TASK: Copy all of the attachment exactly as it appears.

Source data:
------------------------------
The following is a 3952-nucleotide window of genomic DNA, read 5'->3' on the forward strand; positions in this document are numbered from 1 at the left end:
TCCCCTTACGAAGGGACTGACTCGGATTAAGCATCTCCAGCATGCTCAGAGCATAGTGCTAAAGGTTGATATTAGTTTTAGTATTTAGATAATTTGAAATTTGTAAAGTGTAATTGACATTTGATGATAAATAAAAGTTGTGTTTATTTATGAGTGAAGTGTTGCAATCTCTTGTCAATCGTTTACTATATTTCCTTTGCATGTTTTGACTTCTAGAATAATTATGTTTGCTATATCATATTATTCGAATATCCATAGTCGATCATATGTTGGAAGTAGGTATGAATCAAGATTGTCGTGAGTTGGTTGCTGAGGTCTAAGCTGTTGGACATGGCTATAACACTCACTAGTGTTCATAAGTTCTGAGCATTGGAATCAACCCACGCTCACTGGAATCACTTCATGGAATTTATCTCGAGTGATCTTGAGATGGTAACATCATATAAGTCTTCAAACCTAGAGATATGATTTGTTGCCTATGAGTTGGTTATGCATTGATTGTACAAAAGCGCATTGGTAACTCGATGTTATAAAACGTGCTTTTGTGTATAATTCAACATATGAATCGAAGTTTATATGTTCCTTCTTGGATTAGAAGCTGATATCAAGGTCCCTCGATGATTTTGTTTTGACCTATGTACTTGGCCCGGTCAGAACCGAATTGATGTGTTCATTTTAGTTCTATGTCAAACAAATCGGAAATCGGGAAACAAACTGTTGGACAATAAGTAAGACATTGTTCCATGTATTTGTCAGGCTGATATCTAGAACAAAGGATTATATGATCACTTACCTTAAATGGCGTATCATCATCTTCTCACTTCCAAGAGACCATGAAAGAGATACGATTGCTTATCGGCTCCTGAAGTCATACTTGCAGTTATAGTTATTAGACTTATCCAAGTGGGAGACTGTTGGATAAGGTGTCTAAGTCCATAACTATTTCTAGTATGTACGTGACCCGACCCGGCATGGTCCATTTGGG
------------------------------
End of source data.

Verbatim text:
The following is a 3952-nucleotide window of genomic DNA, read 5'->3' on the forward strand; positions in this document are numbered from 1 at the left end:
TCCCCTTACGAAGGGACTGACTCGGATTAAGCATCTCCAGCATGCTCAGAGCATAGTGCTAAAGGTTGATATTAGTTTTAGTATTTAGATAATTTGAAATTTGTAAAGTGTAATTGACATTTGATGATAAATAAAAGTTGTGTTTATTTATGAGTGAAGTGTTGCAATCTCTTGTCAATCGTTTACTATATTTCCTTTGCATGTTTTGACTTCTAGAATAATTATGTTTGCTATATCATATTATTCGAATATCCATAGTCGATCATATGTTGGAAGTAGGTATGAATCAAGATTGTCGTGAGTTGGTTGCTGAGGTCTAAGCTGTTGGACATGGCTATAACACTCACTAGTGTTCATAAGTTCTGAGCATTGGAATCAACCCACGCTCACTGGAATCACTTCATGGAATTTATCTCGAGTGATCTTGAGATGGTAACATCATATAAGTCTTCAAACCTAGAGATATGATTTGTTGCCTATGAGTTGGTTATGCATTGATTGTACAAAAGCGCATTGGTAACTCGATGTTATAAAACGTGCTTTTGTGTATAATTCAACATATGAATCGAAGTTTATATGTTCCTTCTTGGATTAGAAGCTGATATCAAGGTCCCTCGATGATTTTGTTTTGACCTATGTACTTGGCCCGGTCAGAACCGAATTGATGTGTTCATTTTAGTTCTATGTCAAACAAATCGGAAATCGGGAAACAAACTGTTGGACAATAAGTAAGACATTGTTCCATGTATTTGTCAGGCTGATATCTAGAACAAAGGATTATATGATCACTTACCTTAAATGGCGTATCATCATCTTCTCACTTCCAAGAGACCATGAAAGAGATACGATTGCTTATCGGCTCCTGAAGTCATACTTGCAGTTATAGTTATTAGACTTATCCAAGTGGGAGACTGTTGGATAAGGTGTCTAAGTCCATAACTATTTCTAGTATGTACGTGACCCGACCCGGCATGGTCCATTTGGG